Maine's pilot program opens voting booths early for residents of Falmouth, Cumberland
FALMOUTH — Registered voters in Falmouth and Cumberland now have the opportunity to vote early, thanks to the state's Early Voting Pilot Program.
The two communities are among nine selected by the state to participate in the program that began on Monday and will run through Monday, Nov. 2.
Different from absentee balloting, early voting allows residents to use the polling booths and cast ballots in the same manner as on Election Day. The ballots are inserted directly into the ballot box and will be tallied along with those cast on Nov. 3.
Results of a short survey given to early voters will be compiled by the secretary of state's office to determine the program's popularity with the public, with an eye to bringing it to the Legislature as a constitutional amendment possibly next year, Deputy Secretary of State Julie Flynn said Monday.
The program was first piloted in 2007 in the state, at polling places in Portland, Bangor and Readfield, Flynn said. While voters' response was positive, the push to get the two-thirds majority of the Legislature needed to amend the state Constitution split along party lines and the measure failed, Flynn said. In a study the department conducted in 2007, more than a dozen states already had a provision for early voting.
"I think we certainly felt the pilot we did in 2007 really gave us enough data," Flynn said. "Voters loved it, clerks demonstrated they could have good security and process ballots more efficiently – it's secure and easy for voters and more efficient for towns. We felt we didn't need another pilot, but since the Legislature didn't want to go that route, we opened it up to more towns and more voters; this will give it another great trial."
Falmouth Town Clerk Ellen Planer said she thinks the work, and therefore the cost, for municipalities will be reduced if early voting replaces a lot of the absentee voting that now takes place.
"There's so much tracking involved with absentee ballots," she said. "You have to have the (absentee ballot) request, put it into the computer, track where the ballot is, file it, store it and process it."
Cumberland Town Clerk Nadeen Daniels said the 75 voters that have used early voting so far indicated they thought the program was wonderful and hoped it would become law. Positive reaction centered around no lines, no parking problems and, significantly, no on-site pressure from petitioners or political candidates.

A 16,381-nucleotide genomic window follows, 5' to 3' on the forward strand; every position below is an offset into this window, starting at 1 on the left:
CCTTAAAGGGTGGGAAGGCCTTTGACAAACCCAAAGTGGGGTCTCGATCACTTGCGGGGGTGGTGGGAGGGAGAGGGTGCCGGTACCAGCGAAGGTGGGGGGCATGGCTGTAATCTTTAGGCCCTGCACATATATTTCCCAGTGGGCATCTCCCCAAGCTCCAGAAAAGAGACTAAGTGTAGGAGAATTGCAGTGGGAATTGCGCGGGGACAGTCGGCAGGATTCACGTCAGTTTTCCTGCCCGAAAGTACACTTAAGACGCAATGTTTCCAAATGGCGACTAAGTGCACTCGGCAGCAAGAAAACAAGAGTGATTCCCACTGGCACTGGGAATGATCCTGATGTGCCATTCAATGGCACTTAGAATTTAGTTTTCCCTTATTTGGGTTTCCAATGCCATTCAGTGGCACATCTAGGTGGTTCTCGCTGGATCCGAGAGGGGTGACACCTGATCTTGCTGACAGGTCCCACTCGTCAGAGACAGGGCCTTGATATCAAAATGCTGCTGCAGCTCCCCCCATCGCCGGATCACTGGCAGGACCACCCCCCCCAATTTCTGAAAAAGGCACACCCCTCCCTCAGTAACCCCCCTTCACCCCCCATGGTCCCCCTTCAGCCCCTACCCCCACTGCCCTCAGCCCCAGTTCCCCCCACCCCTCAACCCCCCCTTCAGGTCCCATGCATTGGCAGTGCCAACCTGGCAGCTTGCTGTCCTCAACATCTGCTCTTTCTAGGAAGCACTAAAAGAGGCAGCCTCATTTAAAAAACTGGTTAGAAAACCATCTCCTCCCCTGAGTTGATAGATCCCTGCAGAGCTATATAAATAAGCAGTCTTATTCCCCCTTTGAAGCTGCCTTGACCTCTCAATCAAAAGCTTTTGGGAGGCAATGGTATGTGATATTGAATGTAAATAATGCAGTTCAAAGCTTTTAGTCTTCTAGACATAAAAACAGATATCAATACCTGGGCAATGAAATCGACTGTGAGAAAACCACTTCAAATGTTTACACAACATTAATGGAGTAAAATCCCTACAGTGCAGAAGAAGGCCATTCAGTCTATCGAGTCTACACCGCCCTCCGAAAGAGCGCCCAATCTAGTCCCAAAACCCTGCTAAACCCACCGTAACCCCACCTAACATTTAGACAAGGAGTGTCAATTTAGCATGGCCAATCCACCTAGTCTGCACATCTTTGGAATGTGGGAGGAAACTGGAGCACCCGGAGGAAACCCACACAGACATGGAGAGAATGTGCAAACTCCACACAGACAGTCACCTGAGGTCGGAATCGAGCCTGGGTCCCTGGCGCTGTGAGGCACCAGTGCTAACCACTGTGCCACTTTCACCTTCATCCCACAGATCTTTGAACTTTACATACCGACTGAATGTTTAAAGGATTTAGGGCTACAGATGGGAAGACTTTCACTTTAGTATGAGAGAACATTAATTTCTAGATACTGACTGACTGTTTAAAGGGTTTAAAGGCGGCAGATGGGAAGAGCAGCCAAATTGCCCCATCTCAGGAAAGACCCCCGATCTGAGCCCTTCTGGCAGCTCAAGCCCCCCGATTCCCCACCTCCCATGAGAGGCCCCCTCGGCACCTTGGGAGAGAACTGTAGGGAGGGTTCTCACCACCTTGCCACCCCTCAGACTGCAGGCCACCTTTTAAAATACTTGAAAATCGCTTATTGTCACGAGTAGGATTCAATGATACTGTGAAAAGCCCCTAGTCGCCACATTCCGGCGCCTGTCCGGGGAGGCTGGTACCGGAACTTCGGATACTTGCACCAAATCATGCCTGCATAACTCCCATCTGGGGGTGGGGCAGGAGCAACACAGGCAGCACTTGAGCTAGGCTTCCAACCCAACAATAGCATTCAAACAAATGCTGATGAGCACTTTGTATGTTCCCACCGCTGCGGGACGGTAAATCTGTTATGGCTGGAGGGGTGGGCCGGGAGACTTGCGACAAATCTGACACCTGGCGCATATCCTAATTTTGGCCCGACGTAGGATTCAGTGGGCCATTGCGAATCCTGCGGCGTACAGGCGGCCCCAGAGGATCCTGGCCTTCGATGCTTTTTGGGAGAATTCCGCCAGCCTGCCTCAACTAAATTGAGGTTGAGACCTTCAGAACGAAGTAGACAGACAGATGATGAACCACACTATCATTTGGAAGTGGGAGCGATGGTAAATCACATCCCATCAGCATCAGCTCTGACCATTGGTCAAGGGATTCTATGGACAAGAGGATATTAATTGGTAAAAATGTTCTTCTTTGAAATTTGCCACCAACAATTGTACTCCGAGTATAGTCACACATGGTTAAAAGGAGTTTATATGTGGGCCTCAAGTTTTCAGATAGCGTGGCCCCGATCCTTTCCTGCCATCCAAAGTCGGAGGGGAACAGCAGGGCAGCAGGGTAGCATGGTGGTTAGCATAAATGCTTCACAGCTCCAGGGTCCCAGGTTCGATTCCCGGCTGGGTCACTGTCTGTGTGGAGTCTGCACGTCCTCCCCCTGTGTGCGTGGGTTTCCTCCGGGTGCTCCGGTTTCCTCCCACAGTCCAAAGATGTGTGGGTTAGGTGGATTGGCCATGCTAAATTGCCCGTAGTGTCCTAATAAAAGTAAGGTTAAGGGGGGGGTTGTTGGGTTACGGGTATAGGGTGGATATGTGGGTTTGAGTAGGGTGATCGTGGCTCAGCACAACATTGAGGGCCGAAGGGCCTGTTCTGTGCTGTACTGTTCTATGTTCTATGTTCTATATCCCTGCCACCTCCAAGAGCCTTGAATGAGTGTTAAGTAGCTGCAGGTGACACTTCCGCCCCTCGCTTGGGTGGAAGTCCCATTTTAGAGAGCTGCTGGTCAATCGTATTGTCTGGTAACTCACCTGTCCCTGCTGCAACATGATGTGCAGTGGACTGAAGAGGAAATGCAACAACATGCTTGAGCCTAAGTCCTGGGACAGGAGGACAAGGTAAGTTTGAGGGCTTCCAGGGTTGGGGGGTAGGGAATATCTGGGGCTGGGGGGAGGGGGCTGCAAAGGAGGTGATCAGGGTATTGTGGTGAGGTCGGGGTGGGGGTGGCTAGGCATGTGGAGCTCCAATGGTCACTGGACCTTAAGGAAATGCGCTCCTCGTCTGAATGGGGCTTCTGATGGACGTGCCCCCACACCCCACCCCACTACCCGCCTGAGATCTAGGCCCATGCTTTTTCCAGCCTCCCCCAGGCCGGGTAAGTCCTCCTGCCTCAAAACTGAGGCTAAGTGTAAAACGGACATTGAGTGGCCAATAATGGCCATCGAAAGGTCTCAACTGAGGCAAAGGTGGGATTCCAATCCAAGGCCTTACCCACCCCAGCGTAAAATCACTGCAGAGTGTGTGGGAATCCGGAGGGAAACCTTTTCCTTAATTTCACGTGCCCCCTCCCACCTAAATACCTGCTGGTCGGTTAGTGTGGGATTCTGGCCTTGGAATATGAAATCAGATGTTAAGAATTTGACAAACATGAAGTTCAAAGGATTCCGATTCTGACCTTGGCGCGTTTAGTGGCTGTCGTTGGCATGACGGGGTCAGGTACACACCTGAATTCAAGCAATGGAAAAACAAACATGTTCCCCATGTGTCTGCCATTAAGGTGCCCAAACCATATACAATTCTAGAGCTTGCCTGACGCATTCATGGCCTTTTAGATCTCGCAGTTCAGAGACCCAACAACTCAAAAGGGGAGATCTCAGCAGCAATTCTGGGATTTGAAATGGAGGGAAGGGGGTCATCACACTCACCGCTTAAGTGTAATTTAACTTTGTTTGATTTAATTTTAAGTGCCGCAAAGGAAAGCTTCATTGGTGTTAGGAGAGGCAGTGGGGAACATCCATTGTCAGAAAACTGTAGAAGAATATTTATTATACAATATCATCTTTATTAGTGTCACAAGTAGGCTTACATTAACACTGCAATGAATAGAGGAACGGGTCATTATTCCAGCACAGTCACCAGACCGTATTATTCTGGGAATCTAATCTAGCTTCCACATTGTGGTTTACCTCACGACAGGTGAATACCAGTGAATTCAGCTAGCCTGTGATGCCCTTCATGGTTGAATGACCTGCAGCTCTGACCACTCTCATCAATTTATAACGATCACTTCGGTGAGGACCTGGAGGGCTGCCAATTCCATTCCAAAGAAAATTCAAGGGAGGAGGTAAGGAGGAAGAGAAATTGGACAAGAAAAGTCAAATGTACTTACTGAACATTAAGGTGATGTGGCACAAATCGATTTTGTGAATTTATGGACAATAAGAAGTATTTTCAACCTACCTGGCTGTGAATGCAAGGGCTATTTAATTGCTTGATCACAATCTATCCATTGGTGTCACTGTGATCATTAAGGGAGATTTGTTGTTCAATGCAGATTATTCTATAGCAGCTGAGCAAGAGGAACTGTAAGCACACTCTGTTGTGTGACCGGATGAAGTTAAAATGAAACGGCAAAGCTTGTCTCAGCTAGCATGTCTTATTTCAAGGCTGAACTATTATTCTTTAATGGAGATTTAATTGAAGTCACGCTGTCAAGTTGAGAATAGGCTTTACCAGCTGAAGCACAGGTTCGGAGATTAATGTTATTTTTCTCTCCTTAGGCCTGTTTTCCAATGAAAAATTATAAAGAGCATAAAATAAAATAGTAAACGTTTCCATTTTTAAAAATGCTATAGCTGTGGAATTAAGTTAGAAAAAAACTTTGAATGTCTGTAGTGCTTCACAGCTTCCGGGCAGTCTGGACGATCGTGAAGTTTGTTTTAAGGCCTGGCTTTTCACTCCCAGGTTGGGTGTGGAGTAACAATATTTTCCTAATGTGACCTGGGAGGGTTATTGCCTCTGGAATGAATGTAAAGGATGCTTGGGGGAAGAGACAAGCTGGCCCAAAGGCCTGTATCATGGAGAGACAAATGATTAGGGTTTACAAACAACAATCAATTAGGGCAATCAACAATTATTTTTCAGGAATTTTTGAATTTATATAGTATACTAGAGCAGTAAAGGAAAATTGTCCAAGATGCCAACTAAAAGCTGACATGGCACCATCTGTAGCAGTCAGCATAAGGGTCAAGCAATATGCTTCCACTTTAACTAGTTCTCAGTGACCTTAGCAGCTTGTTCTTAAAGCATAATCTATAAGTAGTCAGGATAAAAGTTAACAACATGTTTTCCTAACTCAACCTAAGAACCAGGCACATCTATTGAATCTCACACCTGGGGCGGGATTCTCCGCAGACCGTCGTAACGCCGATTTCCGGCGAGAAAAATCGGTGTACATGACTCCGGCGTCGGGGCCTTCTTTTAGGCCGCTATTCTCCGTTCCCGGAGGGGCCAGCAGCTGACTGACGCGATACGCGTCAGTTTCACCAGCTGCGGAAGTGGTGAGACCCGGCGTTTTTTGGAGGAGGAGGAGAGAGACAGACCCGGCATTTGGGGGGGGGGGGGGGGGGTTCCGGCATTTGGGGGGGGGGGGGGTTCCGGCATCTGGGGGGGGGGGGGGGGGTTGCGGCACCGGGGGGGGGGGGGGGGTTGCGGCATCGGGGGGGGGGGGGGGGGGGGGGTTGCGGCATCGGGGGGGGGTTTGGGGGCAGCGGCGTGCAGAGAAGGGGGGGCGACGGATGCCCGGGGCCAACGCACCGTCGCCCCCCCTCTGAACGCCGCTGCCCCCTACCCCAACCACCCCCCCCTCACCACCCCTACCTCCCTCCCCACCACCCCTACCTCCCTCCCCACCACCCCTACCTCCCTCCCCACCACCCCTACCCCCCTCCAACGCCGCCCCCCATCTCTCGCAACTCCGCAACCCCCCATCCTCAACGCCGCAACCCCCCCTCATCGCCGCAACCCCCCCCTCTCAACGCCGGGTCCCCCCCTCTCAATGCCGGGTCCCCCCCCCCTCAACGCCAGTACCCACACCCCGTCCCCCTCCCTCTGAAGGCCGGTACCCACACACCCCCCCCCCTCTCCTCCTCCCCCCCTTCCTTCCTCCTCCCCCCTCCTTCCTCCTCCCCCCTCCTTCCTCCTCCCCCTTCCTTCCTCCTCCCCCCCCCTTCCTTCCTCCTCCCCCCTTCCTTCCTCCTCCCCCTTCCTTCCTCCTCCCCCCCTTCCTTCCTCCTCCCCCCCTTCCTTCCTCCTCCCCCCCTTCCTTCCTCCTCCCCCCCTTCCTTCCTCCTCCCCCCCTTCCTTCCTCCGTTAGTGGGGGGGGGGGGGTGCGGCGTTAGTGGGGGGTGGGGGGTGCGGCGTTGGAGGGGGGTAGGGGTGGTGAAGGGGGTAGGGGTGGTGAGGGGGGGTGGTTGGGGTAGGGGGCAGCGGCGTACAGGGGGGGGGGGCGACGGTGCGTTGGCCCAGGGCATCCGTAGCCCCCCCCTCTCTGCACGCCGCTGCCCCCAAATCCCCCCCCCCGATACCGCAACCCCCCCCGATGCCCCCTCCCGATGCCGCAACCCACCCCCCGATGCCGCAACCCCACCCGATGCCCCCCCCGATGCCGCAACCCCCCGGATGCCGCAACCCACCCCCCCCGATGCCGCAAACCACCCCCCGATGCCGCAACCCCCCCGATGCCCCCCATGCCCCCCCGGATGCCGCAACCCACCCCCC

"They very much like that calm, serene voting atmosphere today versus the hustle and bustle of Election Day," Daniels said.
Municipalities across Maine were given the opportunity to apply for the pilot program in September. They were required to have a dedicated space for the week of early voting and to offer the voting at all times their town halls are open, Flynn said. A dozen communities applied; three small towns were not accepted because their procedure is to count the ballots by hand, she said.
Early voting began Monday, Oct. 26. Falmouth residents may vote early at Town Hall until 5 p.m., Wednesday, Oct. 28; from 8 a.m. to 7 p.m., Thursday, Oct. 29; from 9 a.m. to 2 p.m., Saturday, Oct. 31, and from 7 a.m. to 5 p.m., Monday, Nov. 2. On Election Day, Tuesday, Nov. 3, voting will take place at Falmouth High School from 7 a.m. to 8 p.m.
In Cumberland, early voting at Town Hall is until 5 p.m. on Wednesday, Oct. 28; from 8 a.m. to 5 p.m., Thursday and Monday, Oct. 29 and Nov. 2, and 9 a.m. to noon on Saturday, Oct. 31. Location of Cumberland polls on Election Day is at Town Hall from 7 a.m. to 8 p.m.
Peggy Roberts can be reached at 781-3661 ext. 125 or firstname.lastname@example.org.